Today’s surprise report on the increase in housing starts has put some added energy into copper futures, which have been holding more or less steady this month following a rise of about 2% late in June. The red metal has added almost another 2% so far today.
Copper ETFs are also getting a boost. At about mid-morning, the iPath DJ-UBS Copper Total Return Sub-Index ETN (NYSE: JJC) is up about 1.9%, the First Trust ISE Global Copper Index (NYSE: CU) is up more than 2.5%, and the Global X Copper Miners ETF (NYSE: COPX) is also up more than 2.5%. The world’s largest publicly traded copper miner, Freeport-McMoran Copper & Gold (NYSE: FCX) has gained more than 1.5%.
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The better news on the housing front could be a sign that the US construction industry has turned a corner, and that this is just the beginning of an upward trend in housing construction. Perhaps just as likely is that it’s an anomaly and the state of new housing starts will return to previous levels in next month’s report.
New construction is critical to demand for copper, and if the implied US demand for copper is encouraging, there is even more encouragement for higher copper prices coming from China. In Shanghai, the price of copper has topped $5/pound, but there is increasing reluctance among buyers to pay the current prices.
The copper supply shortfall forecast for 2011 remains in place, and China, which consumes about 40% of the world’s supply, drives the metal’s price moves. The country’s inflation rate reached an annualized rate of 6.4% in June, and the government’s efforts to slow it down have been only partially successful. Many of China’s local and provincial governments have been able to continue housing construction.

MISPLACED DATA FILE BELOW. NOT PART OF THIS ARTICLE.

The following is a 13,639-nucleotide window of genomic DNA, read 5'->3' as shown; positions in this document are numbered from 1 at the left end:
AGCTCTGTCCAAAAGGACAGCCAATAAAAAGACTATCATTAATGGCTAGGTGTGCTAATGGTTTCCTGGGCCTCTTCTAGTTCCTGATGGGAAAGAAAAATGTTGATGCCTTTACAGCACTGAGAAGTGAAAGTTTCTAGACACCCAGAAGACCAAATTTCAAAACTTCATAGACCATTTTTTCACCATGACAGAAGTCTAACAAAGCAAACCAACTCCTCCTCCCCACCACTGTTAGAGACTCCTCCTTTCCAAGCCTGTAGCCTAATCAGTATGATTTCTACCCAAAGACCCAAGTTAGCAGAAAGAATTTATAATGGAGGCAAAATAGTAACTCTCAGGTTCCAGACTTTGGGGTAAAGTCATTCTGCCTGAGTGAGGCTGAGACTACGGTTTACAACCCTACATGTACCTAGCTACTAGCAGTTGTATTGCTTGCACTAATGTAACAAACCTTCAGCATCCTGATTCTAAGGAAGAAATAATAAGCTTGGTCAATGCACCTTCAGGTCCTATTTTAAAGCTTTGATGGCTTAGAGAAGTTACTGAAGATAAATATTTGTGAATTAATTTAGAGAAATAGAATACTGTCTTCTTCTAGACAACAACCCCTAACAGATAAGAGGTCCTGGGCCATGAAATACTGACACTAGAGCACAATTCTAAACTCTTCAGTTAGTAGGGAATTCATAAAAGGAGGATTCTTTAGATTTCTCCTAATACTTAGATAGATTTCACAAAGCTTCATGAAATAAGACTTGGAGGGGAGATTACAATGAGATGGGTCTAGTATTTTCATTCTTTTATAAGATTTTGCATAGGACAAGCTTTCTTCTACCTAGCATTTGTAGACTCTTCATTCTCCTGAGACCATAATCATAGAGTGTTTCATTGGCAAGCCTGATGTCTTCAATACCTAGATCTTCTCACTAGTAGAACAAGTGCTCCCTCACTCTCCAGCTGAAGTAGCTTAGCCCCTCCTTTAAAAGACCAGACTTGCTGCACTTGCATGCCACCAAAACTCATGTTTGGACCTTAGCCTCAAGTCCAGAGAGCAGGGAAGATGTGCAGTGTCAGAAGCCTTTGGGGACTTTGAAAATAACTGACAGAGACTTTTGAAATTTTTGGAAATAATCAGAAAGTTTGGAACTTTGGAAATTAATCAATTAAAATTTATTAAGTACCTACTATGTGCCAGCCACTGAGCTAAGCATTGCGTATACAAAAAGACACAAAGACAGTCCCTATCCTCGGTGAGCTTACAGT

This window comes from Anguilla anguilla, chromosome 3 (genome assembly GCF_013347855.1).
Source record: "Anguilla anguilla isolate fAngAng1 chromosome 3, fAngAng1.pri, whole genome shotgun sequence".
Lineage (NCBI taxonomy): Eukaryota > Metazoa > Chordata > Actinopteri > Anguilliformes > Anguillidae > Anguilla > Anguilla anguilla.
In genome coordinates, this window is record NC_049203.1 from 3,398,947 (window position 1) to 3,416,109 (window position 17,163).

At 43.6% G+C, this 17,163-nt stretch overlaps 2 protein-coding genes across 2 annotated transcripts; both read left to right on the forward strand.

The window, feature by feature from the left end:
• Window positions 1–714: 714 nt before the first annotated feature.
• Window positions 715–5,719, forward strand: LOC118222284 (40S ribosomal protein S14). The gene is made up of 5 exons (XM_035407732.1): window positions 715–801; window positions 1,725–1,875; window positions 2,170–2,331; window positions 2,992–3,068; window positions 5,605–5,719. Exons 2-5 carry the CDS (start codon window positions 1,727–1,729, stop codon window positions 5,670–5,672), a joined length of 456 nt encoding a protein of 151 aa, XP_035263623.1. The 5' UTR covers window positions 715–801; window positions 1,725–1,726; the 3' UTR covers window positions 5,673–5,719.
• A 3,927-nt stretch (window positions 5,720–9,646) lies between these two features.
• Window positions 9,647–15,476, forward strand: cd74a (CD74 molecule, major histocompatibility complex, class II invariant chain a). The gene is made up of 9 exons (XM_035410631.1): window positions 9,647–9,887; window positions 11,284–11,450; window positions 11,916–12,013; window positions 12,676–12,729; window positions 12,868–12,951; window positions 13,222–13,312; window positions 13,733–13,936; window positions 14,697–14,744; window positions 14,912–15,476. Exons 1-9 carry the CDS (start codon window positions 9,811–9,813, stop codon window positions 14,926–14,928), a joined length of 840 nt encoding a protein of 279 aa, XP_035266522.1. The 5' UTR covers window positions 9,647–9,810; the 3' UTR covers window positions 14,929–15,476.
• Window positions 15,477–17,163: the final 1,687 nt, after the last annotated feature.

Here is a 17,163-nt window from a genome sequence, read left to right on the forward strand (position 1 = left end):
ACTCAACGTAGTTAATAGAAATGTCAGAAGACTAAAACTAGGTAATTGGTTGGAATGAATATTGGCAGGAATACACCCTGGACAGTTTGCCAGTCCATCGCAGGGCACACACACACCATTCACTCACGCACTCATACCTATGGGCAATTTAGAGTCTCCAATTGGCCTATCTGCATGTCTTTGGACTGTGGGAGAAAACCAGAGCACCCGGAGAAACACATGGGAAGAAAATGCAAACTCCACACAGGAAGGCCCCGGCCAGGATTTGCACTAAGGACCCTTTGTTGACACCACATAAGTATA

However, many of the units being built are not affordable to the average Chinese family. There is a two-tier system of housing construction in the country. At the higher level are middle- and upper-income Chinese who can afford to play in the country’s high-octane real estate market. At a lower level are those who need government support to afford a place to live.
The first group has done well, but the second group has not had much attention paid to it until just recently. The government recognizes that it has to change that in order to ensure domestic peace. Inflation coupled with high prices for food, housing, and consumer goods make for a restless population. China cannot afford that.
As a result, construction of lower-priced housing is very likely to continue, even though it flies in the face of other steps the government is taking to cool inflation and growth. That means that later this year, copper prices will rise again.
China’s copper market has just exited a backwardated market, where current prices are higher than futures prices. The difference is still slight, but as the spread widens, copper demand will pick up. And if the latest report on US housing starts is reinforced by next month’s numbers, copper could head bust a new all-time high of more than $4.70/pound in London.